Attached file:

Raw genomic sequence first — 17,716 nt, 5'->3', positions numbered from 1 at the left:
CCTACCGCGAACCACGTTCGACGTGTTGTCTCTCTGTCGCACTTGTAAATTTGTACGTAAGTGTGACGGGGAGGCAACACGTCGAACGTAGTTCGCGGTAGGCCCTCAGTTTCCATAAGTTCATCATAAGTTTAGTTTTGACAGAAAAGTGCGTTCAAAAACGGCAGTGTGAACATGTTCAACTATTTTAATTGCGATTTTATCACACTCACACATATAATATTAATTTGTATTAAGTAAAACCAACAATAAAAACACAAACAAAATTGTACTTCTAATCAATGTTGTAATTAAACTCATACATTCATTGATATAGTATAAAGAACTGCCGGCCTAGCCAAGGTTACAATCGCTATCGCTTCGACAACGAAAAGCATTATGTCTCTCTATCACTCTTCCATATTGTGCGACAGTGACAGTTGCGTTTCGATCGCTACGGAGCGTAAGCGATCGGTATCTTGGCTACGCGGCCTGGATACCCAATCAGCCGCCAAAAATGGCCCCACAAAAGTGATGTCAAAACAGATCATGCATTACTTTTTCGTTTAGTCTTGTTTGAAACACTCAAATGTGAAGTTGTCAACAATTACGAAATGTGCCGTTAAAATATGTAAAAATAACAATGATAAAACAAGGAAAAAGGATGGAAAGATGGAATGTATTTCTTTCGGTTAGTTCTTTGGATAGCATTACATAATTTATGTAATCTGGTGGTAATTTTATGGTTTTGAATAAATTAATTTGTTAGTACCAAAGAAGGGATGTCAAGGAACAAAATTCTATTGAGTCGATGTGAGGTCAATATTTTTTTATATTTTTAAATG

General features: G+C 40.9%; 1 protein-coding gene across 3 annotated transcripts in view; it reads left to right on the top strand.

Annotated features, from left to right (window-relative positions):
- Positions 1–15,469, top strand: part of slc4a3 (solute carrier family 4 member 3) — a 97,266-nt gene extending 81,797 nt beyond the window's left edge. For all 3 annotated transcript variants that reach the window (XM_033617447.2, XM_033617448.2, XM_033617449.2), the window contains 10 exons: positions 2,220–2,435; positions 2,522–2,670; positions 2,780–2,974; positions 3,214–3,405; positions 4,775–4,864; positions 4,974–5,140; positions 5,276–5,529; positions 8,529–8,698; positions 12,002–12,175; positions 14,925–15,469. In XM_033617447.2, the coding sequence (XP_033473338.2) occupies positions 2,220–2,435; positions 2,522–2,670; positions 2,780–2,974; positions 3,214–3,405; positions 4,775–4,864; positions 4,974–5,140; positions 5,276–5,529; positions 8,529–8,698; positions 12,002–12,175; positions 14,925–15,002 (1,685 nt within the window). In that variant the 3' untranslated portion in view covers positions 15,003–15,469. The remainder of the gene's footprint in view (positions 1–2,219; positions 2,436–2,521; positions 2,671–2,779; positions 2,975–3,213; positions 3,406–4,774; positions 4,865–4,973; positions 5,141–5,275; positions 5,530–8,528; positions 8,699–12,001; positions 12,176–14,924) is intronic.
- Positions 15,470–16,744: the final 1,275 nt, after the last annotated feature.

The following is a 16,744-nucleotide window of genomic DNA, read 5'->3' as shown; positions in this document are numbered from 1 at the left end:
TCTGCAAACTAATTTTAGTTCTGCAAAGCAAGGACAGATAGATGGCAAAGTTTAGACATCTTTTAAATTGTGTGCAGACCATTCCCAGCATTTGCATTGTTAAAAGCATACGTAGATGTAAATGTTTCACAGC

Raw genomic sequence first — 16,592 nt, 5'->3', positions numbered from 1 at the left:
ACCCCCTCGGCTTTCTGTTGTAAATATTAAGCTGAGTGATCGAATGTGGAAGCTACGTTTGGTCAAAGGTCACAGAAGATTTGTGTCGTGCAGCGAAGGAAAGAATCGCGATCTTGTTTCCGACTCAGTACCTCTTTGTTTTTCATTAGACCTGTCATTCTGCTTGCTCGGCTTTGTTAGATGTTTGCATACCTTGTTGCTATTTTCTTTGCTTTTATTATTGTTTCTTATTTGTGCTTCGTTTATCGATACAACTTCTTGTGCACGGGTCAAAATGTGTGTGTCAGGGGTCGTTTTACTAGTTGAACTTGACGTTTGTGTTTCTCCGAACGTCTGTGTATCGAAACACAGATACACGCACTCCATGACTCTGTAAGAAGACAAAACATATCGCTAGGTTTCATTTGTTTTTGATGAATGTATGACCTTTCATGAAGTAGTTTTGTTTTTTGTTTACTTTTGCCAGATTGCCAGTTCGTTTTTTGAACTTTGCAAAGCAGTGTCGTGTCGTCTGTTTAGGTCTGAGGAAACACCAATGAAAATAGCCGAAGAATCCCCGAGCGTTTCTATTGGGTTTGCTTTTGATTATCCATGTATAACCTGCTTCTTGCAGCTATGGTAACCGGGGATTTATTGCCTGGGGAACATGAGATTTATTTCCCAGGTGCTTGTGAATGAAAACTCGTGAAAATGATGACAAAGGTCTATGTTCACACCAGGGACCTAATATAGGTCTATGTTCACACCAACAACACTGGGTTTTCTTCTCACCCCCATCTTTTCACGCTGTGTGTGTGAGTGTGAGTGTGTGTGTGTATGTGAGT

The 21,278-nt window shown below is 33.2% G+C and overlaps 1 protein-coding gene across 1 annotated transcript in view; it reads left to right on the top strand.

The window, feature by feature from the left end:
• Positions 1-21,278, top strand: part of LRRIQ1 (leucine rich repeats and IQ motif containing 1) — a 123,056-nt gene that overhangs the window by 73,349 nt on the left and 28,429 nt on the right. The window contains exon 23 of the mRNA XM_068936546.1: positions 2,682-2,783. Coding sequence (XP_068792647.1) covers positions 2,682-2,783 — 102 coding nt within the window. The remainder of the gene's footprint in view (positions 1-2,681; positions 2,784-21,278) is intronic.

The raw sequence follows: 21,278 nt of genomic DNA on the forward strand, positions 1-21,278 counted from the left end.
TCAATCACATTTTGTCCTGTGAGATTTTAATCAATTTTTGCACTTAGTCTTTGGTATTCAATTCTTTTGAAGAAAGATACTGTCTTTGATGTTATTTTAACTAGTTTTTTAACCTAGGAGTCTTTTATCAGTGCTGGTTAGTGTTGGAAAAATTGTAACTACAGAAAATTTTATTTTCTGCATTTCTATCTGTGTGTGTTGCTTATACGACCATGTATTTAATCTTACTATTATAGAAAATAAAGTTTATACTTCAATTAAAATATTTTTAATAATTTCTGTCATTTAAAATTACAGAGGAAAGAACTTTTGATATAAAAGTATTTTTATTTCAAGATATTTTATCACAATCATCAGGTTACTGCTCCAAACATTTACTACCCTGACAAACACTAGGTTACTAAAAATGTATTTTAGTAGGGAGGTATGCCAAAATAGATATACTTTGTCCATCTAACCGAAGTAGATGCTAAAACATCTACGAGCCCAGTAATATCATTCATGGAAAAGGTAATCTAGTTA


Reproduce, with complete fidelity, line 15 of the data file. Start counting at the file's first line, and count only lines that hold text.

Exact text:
TCAATCACATTTTGTCCTGTGAGATTTTAATCAATTTTTGCACTTAGTCTTTGGTATTCAATTCTTTTGAAGAAAGATACTGTCTTTGATGTTATTTTAACTAGTTTTTTAACCTAGGAGTCTTTTATCAGTGCTGGTTAGTGTTGGAAAAATTGTAACTACAGAAAATTTTATTTTCTGCATTTCTATCTGTGTGTGTTGCTTATACGACCATGTATTTAATCTTACTATTATAGAAAATAAAGTTTATACTTCAATTAAAATATTTTTAATAATTTCTGTCATTTAAAATTACAGAGGAAAGAACTTTTGATATAAAAGTATTTTTATTTCAAGATATTTTATCACAATCATCAGGTTACTGCTCCAAACATTTACTACCCTGACAAACACTAGGTTACTAAAAATGTATTTTAGTAGGGAGGTATGCCAAAATAGATATACTTTGTCCATCTAACCGAAGTAGATGCTAAAACATCTACGAGCCCAGTAATATCATTCATGGAAAAGGTAATCTAGTTA